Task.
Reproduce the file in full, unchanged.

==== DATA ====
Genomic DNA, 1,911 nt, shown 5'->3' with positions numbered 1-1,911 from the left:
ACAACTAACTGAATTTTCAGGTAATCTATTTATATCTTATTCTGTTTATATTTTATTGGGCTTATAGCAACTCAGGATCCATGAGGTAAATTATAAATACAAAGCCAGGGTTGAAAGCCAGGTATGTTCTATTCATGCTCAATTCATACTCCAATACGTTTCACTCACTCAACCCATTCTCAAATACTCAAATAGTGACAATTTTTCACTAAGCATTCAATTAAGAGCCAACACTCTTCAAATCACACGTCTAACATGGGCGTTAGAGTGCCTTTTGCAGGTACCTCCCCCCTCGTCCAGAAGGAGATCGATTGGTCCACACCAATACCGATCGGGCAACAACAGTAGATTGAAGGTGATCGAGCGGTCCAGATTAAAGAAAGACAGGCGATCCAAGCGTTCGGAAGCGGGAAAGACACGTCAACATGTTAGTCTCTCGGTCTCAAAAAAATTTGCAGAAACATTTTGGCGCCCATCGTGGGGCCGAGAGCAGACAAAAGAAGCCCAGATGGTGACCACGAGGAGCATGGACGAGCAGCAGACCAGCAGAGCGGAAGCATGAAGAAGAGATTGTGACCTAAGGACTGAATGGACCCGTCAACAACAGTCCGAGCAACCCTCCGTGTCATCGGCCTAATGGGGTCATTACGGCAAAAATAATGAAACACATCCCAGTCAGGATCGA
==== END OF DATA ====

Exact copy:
Genomic DNA, 1,911 nt, shown 5'->3' with positions numbered 1-1,911 from the left:
ACAACTAACTGAATTTTCAGGTAATCTATTTATATCTTATTCTGTTTATATTTTATTGGGCTTATAGCAACTCAGGATCCATGAGGTAAATTATAAATACAAAGCCAGGGTTGAAAGCCAGGTATGTTCTATTCATGCTCAATTCATACTCCAATACGTTTCACTCACTCAACCCATTCTCAAATACTCAAATAGTGACAATTTTTCACTAAGCATTCAATTAAGAGCCAACACTCTTCAAATCACACGTCTAACATGGGCGTTAGAGTGCCTTTTGCAGGTACCTCCCCCCTCGTCCAGAAGGAGATCGATTGGTCCACACCAATACCGATCGGGCAACAACAGTAGATTGAAGGTGATCGAGCGGTCCAGATTAAAGAAAGACAGGCGATCCAAGCGTTCGGAAGCGGGAAAGACACGTCAACATGTTAGTCTCTCGGTCTCAAAAAAATTTGCAGAAACATTTTGGCGCCCATCGTGGGGCCGAGAGCAGACAAAAGAAGCCCAGATGGTGACCACGAGGAGCATGGACGAGCAGCAGACCAGCAGAGCGGAAGCATGAAGAAGAGATTGTGACCTAAGGACTGAATGGACCCGTCAACAACAGTCCGAGCAACCCTCCGTGTCATCGGCCTAATGGGGTCATTACGGCAAAAATAATGAAACACATCCCAGTCAGGATCGA